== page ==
campaign, it is worth while to examine it carefully; and if we
examine only a very little, and do not allow ourselves to be
misled, we shall be able to see that the whole thing is the most
arrant Quixotism that was ever enacted before a community. What
is the matter of popular sovereignty? The first thing, in order
to understand it, is to get a good definition of what it is, and
after that to see how it is applied.

I suppose almost every one knows that, in this controversy,
whatever has been said has had reference to the question of negro
slavery. We have not been in a controversy about the right of
the people to govern themselves in the ordinary matters of
domestic concern in the States and Territories. Mr. Buchanan, in
one of his late messages (I think when he sent up the Lecompton
Constitution) urged that the main point to which the public
attention had been directed was not in regard to the great
variety of small domestic matters, but was directed to the
question of negro slavery; and he asserts that if the people had
had a fair chance to vote on that question there was no
reasonable ground of objection in regard to minor questions.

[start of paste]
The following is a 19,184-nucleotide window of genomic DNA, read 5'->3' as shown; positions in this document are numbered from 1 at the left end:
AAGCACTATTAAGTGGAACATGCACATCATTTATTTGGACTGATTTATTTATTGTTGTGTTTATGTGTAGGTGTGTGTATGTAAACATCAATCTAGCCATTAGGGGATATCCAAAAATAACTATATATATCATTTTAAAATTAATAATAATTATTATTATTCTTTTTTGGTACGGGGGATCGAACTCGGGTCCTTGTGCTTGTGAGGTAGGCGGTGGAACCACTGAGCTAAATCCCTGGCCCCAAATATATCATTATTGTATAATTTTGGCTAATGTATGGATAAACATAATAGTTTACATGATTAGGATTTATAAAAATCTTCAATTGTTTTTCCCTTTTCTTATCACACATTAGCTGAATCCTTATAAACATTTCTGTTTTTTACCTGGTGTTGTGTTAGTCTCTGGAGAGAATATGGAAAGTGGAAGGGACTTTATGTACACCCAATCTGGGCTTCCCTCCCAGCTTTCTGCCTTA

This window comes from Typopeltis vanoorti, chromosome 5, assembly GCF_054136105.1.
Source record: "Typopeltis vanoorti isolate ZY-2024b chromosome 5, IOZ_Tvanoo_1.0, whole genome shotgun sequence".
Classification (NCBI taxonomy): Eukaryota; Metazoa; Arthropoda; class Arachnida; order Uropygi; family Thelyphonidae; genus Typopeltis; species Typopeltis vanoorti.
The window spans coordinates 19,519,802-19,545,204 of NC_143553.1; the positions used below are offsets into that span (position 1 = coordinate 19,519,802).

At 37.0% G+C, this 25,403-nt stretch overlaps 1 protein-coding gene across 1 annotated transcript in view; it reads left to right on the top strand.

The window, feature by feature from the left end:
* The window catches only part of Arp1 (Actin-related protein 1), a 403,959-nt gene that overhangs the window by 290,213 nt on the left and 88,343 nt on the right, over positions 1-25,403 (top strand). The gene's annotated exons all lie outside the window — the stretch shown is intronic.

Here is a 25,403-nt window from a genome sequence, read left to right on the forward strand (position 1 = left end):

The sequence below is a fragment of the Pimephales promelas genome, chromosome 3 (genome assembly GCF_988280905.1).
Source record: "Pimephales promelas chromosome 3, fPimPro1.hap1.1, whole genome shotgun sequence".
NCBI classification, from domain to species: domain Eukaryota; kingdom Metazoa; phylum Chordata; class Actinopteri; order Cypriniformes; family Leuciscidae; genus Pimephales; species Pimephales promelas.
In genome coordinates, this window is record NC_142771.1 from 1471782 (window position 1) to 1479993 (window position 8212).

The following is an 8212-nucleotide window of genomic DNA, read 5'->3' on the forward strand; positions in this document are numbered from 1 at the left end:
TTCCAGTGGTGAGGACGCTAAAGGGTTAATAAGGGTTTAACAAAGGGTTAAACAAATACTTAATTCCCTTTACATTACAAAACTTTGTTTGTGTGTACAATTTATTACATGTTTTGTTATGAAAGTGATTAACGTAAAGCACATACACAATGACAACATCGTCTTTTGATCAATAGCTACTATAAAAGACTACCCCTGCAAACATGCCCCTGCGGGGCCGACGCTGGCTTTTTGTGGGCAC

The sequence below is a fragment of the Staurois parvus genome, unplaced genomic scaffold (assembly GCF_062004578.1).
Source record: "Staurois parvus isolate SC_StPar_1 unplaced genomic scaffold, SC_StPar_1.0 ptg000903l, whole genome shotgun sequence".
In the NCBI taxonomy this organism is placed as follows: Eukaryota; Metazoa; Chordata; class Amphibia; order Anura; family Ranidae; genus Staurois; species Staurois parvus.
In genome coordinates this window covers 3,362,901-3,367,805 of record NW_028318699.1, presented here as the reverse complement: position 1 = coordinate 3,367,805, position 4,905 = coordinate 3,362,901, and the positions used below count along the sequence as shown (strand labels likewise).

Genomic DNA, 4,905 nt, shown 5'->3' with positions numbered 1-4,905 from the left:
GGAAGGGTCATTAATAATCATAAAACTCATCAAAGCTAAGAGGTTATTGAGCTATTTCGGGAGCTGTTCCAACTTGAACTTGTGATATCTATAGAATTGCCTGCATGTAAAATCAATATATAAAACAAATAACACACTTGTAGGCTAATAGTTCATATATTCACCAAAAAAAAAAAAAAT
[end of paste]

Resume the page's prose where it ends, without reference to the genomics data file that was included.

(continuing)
Now, while I think that the people had not had given, or offered,
them a fair chance upon that slavery question, still, if there
had been a fair submission to a vote upon that main question, the
President's proposition would have been true to the utmost.
Hence, when hereafter I speak of popular sovereignty, I wish to
be understood as applying what I say to the question of slavery
only, not to other minor domestic matters of a Territory or a

Does Judge Douglas, when he says that several of the past years
of his life have been devoted to the question of "popular
sovereignty," and that all the remainder of his life shall be
devoted to it, does he mean to say that he has been devoting his
life to securing to the people of the Territories the right to
exclude slavery from the Territories? If he means so to say he
means to deceive; because he and every one knows that the
decision of the Supreme Court, which he approves and makes
especial ground of attack upon me for disapproving, forbids the
people of a Territory to exclude slavery. This covers the whole
ground, from the settlement of a Territory till it reaches the
degree of maturity entitling it to form a State Constitution. So
far as all that ground is concerned, the Judge is not sustaining
popular sovereignty, but absolutely opposing it. He sustains the
decision which declares that the popular will of the Territory
has no constitutional power to exclude slavery during their
territorial existence. This being so, the period of time from